Steep Learning Curve

Steep Learning Curve

Thielman-Ibes, Kim
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When I mailed my first Jim Bridger Trail Run application in during the spring of 2003, I really did have the full intent of actually training for it. But I had no idea what I was getting into, as the “trail” part of the equation didn’t quite register. You see, I was a pavement junkie. If anyone had asked me what part of “trail” I didn’t understand, I’d have to say the whole thing.

I really hate early morning races, but as we wound our way up the dirt roads toward Sypes Canyon, I thought, how hard could this really be? The first couple of miles followed a country road paralleling the west side of the Bridgers. My partner and I had a fast start; we quickly left a good chunk of the crowd behind us. “Oh yeah,” I thought to myself, “This one’s going to be a piece of cake.” About 20 minutes later, we turned smack dab into the Bridgers and started climbing. The elevation change hit me like a ton of bricks. Gone were the wide-open dirt roads, rolling hills, and sunshine. Hello rock-lined goat track and hellish vertical grade with too few switchbacks and no room to pull over. The cacophony of heavy breathing and stampeding feet of the runners I’d so gleefully passed were now about to run up my backside. I thought I was going to pass out and die.

This was my baptism into trail running and the learning curve was steep. But I survived and eventually became hooked on the sport. It ain’t your skip-to-the-loo, take-off-out-your-backdoor, serendipitous kind of afternoon quickie—trail running is a whole breed apart.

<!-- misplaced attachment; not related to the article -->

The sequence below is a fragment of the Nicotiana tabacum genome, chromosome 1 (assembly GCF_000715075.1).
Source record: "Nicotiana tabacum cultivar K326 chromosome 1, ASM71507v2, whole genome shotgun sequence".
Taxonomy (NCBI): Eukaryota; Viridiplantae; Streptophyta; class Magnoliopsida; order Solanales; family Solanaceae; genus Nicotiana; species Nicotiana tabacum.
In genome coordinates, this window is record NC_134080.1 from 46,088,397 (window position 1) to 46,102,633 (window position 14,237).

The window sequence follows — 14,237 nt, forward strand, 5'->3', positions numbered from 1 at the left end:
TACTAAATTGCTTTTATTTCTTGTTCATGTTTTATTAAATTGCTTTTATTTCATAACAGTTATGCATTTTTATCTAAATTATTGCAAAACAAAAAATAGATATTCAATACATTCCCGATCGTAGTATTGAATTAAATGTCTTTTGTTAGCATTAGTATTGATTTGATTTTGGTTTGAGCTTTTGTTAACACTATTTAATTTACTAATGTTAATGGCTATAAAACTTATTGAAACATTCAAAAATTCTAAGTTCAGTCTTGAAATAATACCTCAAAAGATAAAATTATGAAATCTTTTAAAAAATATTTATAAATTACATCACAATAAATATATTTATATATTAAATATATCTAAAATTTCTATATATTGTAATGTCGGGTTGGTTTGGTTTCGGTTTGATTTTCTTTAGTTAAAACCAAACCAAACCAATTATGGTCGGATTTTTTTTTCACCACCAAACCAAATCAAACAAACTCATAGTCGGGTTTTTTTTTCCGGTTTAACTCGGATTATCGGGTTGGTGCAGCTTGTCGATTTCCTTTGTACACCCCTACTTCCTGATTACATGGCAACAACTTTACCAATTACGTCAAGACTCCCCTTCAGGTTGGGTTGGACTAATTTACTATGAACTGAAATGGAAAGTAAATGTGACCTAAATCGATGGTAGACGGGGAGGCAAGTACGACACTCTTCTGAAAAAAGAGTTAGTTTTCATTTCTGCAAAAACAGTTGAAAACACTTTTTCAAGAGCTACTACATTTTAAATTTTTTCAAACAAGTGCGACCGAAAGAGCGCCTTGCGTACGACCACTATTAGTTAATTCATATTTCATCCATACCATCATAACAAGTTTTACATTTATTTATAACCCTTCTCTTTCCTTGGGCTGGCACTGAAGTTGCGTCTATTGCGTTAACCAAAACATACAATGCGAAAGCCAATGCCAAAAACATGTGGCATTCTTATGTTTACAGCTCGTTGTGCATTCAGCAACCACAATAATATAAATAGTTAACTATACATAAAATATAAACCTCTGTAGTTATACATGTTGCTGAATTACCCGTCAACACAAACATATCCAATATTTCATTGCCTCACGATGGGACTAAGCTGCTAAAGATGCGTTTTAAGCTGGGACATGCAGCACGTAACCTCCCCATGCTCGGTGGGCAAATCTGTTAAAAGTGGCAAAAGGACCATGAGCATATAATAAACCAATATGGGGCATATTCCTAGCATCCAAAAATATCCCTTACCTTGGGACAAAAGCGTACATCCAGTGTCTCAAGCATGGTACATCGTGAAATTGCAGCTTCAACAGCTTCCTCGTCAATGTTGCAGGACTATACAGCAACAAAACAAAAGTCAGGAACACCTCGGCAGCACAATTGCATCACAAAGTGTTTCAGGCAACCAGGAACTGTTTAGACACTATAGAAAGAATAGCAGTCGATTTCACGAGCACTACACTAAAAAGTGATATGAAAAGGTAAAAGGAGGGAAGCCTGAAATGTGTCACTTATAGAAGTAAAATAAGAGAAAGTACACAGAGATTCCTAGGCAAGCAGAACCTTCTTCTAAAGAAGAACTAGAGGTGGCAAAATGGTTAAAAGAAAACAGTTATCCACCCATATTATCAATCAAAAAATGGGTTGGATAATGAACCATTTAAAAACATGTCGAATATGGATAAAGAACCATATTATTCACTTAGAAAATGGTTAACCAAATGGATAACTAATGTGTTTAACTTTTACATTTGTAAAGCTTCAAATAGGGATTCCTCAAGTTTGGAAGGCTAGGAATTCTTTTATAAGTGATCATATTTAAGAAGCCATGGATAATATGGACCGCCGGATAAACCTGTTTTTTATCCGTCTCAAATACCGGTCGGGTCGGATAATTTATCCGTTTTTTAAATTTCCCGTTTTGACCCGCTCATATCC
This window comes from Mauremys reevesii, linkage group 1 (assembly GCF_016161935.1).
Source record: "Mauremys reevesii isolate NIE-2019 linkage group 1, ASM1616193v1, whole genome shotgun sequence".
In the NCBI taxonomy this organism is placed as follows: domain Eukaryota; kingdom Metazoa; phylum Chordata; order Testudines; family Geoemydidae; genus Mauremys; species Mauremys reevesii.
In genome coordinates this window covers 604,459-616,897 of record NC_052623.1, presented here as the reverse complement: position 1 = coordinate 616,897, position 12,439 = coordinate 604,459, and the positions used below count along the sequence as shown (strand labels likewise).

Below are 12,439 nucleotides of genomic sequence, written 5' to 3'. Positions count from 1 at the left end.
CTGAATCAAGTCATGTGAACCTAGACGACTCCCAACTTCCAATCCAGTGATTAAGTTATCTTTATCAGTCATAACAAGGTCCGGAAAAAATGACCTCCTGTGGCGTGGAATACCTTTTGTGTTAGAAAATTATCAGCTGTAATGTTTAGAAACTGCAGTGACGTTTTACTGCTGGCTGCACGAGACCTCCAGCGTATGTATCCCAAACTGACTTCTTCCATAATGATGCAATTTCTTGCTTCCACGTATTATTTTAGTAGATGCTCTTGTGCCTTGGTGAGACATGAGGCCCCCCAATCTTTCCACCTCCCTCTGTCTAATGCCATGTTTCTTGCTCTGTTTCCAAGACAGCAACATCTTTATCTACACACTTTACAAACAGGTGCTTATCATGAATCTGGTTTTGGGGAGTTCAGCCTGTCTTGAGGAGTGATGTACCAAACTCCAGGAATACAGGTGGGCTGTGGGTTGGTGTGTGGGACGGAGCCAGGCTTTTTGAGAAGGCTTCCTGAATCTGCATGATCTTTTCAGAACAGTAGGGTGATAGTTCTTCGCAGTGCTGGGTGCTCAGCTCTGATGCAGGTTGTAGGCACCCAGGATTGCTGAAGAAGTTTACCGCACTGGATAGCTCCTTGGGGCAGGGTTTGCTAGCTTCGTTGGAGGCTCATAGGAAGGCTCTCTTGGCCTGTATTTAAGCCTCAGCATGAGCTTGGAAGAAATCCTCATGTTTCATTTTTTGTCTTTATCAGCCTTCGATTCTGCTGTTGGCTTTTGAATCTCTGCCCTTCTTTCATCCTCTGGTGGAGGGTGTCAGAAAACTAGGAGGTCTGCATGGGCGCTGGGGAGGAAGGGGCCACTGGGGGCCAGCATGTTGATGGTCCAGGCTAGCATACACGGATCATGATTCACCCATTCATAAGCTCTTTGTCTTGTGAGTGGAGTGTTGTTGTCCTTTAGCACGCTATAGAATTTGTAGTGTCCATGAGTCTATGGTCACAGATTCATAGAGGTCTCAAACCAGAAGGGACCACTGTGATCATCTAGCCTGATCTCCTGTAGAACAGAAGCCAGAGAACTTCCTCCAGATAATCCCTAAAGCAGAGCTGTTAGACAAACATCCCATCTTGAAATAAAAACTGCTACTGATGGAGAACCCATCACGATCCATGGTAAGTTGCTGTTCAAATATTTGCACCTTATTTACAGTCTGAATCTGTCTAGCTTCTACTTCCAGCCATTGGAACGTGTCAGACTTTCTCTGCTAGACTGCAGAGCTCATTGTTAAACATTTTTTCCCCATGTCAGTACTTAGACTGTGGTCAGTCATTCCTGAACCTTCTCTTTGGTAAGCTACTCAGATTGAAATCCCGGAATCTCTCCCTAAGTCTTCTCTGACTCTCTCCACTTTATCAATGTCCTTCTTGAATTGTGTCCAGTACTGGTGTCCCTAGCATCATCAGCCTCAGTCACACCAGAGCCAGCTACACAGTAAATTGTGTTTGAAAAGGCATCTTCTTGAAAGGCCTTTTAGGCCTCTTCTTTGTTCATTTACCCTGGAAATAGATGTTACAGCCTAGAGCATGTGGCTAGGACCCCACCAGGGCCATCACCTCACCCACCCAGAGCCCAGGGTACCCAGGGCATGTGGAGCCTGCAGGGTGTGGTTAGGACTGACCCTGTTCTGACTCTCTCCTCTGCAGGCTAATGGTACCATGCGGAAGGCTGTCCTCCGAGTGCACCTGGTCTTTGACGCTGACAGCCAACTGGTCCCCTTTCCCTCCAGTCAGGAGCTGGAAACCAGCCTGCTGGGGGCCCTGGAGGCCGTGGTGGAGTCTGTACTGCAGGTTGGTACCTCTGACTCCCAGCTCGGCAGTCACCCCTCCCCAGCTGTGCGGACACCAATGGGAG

Where the Rubber Meets the Dirt
Trail running can easily become an addiction. I find myself not thinking so much about the painful running aspect but rather the mellow aromatic and scenic bliss that’s delivered every single time—plus, as we age it’s a heck of a lot easier on our feet and knees (and hey, walking up the really steep parts is fine). Without thought and with any luck, you’ll find yourself running farther than you ever have before. You’ll soon enter races you once thought impossible, and may even have visions of running the ungodly Devil’s Backbone 50-miler. Many Bozemanites have most likely done some trail running thanks to the great in-town paths, but they really don’t get the full ride there. Try climbing to the top of our amazing peaks (consider Mount Blackmore) and poke out above treeline or bust your lungs on fierce ascents. Besides, variety is the spice of life, and the trails surrounding Bozeman provide that and more for trail runners. These trails include but are not limited to the Bridgers (west, north, east sections), Bangtails, Hyalite (lower, middle, upper), and Gallatin Canyon.

According to Tom Hayes, an avid trail runner and ultra-marathoner, “Bozeman is the place to be if you want to be a trail runner of any length, from ten miles to 100, and there’s a great ultra-marathoning community here.” If ultra-marathoning (think in terms of running days, not hours) seems a bit daunting to you, no worries—it all starts with putting one foot in front of the other: “relentless forward motion,” as Tom puts it. If you’re new to trail running or to Bozeman, you might want to consider hanging out with the Big Sky Wind Drinkers. They’ve set up two weekly trail running groups: one convenes on Wednesdays at 6 pm and the other meets every Saturday morning at 7:30. You’ll get more than a sample of what Bozeman trails have to offer, including Sypes Canyon, History Rock, Stone Creek, North and South Cottonwood, and even Mount Blackmore.